Does military life insurance cover suicidal death?

Members of the military and veterans who have life insurance through Veterans Affairs are generally covered in cases of suicide. VGLI and SGLI military life insurance policies include coverage for suicide, as there's no contestability period or suicide clause.

Life insurance gray areas

Most life insurance policies cover "natural death," which can include accidental death, suicide, health issues and a variety of natural causes, as long as none of the policy's exclusions are triggered. The challenge for beneficiaries is that it may be unclear if a death was a suicide. In that case, the death could be contested during the suicide clause waiting period. There may also be issues if another exclusion in the contract was triggered, such as dangerous or illegal activity.

Does life insurance cover 'death with dignity'?

As long as the contestability and suicide provisions have expired, a life insurance policy should cover doctor-assisted suicide, also called "death with dignity." However, the policy document would need to be consulted to make sure there are no additional exclusions that would void the policy.

For example, an illegal activity clause could prevent the beneficiary from receiving the death benefit if the policyholder died from doctor-assisted suicide that didn't comply with regulations. There are only 10 states, plus Washington, D.C., where death with dignity is legal in certain scenarios:

  • California
  • Colorado
  • District of Columbia
  • Hawaii
  • Maine
  • Montana
  • New Jersey
  • New Mexico
  • Oregon
  • Vermont
  • Washington

Does life insurance cover death due to drug overdose or alcohol?

Life insurance may cover a drug overdose or death related to alcohol. It depends on the circumstances of the event and the policy's exclusions.

An accidental overdose, such as if accidentally taking too much of a prescribed medication, will typically be covered if the medications and the reasons for taking them were disclosed in the application. The insurance company could contest a claim if it occurred during the waiting period, but they would need to provide evidence that the death was intentional.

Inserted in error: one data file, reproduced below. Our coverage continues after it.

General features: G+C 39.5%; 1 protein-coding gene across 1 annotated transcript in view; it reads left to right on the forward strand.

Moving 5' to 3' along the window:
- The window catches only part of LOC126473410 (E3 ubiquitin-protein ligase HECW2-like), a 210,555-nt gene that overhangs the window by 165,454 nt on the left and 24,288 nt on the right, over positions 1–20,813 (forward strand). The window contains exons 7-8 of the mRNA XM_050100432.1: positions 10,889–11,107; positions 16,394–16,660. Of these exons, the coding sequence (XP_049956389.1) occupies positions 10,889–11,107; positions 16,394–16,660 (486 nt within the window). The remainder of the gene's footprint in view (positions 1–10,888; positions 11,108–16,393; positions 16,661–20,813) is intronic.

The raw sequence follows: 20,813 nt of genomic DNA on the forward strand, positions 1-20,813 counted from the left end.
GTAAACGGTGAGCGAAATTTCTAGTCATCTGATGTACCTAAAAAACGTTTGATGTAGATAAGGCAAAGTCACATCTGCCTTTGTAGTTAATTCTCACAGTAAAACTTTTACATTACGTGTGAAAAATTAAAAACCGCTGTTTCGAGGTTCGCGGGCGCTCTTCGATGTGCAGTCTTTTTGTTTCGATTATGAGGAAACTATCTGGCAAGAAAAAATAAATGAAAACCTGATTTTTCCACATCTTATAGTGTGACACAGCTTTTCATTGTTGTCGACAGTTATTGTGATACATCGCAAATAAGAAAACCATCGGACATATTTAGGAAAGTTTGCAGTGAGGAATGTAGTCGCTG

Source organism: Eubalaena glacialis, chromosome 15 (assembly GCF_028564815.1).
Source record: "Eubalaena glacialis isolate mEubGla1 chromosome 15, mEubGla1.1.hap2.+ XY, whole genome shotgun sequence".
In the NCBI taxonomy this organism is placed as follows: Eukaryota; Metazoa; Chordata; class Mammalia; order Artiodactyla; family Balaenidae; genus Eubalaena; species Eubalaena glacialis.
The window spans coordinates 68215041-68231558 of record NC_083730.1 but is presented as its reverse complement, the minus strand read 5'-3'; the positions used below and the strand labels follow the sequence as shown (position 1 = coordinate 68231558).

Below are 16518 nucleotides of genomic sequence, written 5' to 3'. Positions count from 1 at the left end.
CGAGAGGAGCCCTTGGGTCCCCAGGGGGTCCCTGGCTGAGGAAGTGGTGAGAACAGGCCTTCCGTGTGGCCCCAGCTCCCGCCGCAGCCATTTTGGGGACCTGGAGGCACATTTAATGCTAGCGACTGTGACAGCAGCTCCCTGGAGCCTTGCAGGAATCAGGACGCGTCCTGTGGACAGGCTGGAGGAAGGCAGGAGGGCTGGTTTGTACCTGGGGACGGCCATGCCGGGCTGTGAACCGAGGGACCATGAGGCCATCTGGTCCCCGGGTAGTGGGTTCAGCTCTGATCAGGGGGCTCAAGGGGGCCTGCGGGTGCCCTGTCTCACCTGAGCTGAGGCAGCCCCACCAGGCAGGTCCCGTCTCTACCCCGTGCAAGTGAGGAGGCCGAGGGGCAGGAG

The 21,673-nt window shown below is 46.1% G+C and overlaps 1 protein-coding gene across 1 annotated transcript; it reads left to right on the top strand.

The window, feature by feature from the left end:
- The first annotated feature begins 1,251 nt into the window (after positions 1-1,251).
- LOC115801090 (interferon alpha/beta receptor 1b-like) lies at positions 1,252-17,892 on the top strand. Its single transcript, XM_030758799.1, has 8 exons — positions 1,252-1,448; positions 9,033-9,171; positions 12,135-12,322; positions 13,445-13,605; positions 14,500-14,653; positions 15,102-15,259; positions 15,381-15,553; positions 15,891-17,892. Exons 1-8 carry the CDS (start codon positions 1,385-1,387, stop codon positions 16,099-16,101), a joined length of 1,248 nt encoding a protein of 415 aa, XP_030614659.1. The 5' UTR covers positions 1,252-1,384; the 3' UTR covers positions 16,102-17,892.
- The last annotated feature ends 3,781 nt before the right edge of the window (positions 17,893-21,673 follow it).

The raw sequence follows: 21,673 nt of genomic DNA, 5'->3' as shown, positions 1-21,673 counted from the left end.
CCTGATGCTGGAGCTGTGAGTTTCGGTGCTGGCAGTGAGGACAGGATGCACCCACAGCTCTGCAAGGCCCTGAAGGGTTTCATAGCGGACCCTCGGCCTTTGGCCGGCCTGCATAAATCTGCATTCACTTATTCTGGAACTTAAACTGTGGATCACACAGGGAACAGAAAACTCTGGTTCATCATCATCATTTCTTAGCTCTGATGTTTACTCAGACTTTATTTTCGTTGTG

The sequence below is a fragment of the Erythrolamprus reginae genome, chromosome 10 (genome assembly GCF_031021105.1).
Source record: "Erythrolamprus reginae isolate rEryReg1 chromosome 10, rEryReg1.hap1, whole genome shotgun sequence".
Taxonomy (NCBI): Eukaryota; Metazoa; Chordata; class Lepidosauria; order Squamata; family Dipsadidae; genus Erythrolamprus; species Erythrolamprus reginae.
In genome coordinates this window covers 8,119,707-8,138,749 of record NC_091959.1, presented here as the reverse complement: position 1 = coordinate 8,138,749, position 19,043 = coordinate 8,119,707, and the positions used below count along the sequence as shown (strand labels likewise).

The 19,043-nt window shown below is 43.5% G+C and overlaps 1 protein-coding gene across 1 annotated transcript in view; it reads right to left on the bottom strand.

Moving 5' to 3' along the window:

Since it's impossible to ask the policyholder their intent, and both the insurance company and beneficiary may have supporting evidence, accidental death may not always be covered.

Death from an illegal drug overdose during the contestability period will generally be denied. Even if the death is not considered suicide, the contestability clause can cover death during illegal acts. Once the period of contestability and the suicide clause have ended, whether a claim is paid depends on whether all related information was disclosed in the application — such as attending a drug treatment program. Payment also depends on whether the policy has additional clauses, such as exclusions for dangerous or illegal activity.

Alcohol-related deaths are similar. If the insured person failed to disclose anything about their mental health, a history of alcohol abuse or treatment, or information about their drinking behavior, their beneficiary may not receive a payout. And if the insurance company were able to find evidence, such as testimony of witnesses, that the policyholder intentionally tried to kill themselves, the company would be able to reject the claim during the waiting period.

How to prevent a life insurance claim from being denied for suicide

All individual life insurance policies come with some sort of waiting period after coverage has been purchased. "No waiting period" policies generally refer to ones that don't require medical exam or test results to come in before coverage goes into effect.